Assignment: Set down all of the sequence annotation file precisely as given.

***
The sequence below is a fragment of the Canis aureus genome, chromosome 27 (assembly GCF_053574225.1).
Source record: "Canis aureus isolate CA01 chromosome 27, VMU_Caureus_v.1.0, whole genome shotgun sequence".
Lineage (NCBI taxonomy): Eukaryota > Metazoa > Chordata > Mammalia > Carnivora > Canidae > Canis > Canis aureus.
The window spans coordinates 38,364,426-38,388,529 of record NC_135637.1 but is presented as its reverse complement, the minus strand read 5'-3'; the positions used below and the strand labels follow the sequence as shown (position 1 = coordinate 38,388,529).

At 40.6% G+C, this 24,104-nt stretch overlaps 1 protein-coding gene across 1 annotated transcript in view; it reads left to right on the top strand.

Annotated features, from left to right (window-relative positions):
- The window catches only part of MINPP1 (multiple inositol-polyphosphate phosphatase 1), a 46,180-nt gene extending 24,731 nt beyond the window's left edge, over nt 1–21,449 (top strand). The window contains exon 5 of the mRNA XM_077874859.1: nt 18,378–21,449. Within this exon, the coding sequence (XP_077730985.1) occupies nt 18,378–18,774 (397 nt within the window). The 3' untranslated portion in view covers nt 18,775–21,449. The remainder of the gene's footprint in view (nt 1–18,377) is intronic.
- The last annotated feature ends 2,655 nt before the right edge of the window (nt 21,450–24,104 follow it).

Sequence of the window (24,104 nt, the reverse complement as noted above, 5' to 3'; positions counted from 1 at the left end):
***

The sequence below is a fragment of the Canis aureus genome, chromosome 27 (assembly GCF_053574225.1).
Source record: "Canis aureus isolate CA01 chromosome 27, VMU_Caureus_v.1.0, whole genome shotgun sequence".
Lineage (NCBI taxonomy): Eukaryota > Metazoa > Chordata > Mammalia > Carnivora > Canidae > Canis > Canis aureus.
The window spans coordinates 38,364,426-38,388,529 of record NC_135637.1 but is presented as its reverse complement, the minus strand read 5'-3'; the positions used below and the strand labels follow the sequence as shown (position 1 = coordinate 38,388,529).

At 40.6% G+C, this 24,104-nt stretch overlaps 1 protein-coding gene across 1 annotated transcript in view; it reads left to right on the top strand.

Annotated features, from left to right (window-relative positions):
- The window catches only part of MINPP1 (multiple inositol-polyphosphate phosphatase 1), a 46,180-nt gene extending 24,731 nt beyond the window's left edge, over nt 1–21,449 (top strand). The window contains exon 5 of the mRNA XM_077874859.1: nt 18,378–21,449. Within this exon, the coding sequence (XP_077730985.1) occupies nt 18,378–18,774 (397 nt within the window). The 3' untranslated portion in view covers nt 18,775–21,449. The remainder of the gene's footprint in view (nt 1–18,377) is intronic.
- The last annotated feature ends 2,655 nt before the right edge of the window (nt 21,450–24,104 follow it).

Sequence of the window (24,104 nt, the reverse complement as noted above, 5' to 3'; positions counted from 1 at the left end):